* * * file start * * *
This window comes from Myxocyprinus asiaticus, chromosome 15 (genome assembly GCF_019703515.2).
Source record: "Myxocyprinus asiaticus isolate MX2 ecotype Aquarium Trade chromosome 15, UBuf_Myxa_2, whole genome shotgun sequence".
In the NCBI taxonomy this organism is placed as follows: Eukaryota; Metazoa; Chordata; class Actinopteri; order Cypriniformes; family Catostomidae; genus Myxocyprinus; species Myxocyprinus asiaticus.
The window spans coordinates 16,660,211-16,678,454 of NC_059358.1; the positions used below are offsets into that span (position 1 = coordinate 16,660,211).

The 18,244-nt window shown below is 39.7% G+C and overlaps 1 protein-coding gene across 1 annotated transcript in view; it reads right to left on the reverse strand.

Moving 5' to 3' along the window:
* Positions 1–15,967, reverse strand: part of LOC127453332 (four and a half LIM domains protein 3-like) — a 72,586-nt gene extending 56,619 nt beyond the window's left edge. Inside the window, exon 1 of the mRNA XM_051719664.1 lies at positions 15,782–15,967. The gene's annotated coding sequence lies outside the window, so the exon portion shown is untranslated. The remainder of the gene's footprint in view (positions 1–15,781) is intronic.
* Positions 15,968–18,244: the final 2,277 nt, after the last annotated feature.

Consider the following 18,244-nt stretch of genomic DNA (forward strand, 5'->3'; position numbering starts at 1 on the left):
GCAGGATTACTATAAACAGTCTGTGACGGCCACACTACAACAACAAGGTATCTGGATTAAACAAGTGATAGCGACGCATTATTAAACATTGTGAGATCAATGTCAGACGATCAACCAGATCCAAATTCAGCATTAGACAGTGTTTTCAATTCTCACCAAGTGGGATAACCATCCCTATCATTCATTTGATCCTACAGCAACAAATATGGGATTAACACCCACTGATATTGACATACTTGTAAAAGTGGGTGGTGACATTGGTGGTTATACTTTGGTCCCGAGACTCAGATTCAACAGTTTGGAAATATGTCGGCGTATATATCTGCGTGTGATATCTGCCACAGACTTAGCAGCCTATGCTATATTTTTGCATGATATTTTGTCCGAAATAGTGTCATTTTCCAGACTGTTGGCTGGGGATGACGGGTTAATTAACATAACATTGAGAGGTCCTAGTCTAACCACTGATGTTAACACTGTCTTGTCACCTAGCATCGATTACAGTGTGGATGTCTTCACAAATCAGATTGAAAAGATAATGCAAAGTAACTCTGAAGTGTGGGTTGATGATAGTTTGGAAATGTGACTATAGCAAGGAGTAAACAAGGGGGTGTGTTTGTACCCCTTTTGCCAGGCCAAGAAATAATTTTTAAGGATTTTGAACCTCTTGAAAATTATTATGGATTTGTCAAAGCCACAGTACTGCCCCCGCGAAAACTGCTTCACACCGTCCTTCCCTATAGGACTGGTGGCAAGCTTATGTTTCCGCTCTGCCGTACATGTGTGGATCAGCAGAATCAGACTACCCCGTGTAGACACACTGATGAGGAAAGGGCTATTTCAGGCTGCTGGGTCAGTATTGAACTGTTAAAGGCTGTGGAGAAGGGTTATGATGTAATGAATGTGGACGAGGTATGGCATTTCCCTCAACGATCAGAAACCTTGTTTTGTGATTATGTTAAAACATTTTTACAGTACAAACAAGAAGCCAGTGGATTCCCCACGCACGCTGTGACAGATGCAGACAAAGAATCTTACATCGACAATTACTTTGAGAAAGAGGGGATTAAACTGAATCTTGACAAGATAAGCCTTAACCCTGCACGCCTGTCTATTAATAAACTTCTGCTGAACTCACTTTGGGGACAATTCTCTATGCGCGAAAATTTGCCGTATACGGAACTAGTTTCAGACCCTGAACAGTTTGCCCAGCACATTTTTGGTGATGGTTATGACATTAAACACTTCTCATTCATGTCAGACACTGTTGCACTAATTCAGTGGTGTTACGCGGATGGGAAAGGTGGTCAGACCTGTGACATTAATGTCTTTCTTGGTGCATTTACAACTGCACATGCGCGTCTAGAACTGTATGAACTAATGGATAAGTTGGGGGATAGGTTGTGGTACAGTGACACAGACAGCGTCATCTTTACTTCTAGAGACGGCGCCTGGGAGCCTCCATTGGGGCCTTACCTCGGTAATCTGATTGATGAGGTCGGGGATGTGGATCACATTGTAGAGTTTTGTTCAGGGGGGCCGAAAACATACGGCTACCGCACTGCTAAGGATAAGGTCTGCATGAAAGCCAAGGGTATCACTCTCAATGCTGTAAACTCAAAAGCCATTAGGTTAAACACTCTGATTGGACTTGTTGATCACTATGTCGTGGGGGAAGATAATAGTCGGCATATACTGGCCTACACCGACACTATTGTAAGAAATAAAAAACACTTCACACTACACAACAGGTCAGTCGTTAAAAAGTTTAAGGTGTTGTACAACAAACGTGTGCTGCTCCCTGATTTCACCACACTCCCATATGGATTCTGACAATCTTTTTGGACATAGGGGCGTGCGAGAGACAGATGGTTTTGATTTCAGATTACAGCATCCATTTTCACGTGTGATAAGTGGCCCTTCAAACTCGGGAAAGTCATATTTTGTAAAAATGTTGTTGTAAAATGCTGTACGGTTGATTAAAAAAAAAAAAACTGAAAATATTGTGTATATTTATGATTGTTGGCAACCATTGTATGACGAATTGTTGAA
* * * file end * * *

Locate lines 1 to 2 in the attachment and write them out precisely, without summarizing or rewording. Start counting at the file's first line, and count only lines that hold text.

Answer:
This window comes from Myxocyprinus asiaticus, chromosome 15 (genome assembly GCF_019703515.2).
Source record: "Myxocyprinus asiaticus isolate MX2 ecotype Aquarium Trade chromosome 15, UBuf_Myxa_2, whole genome shotgun sequence".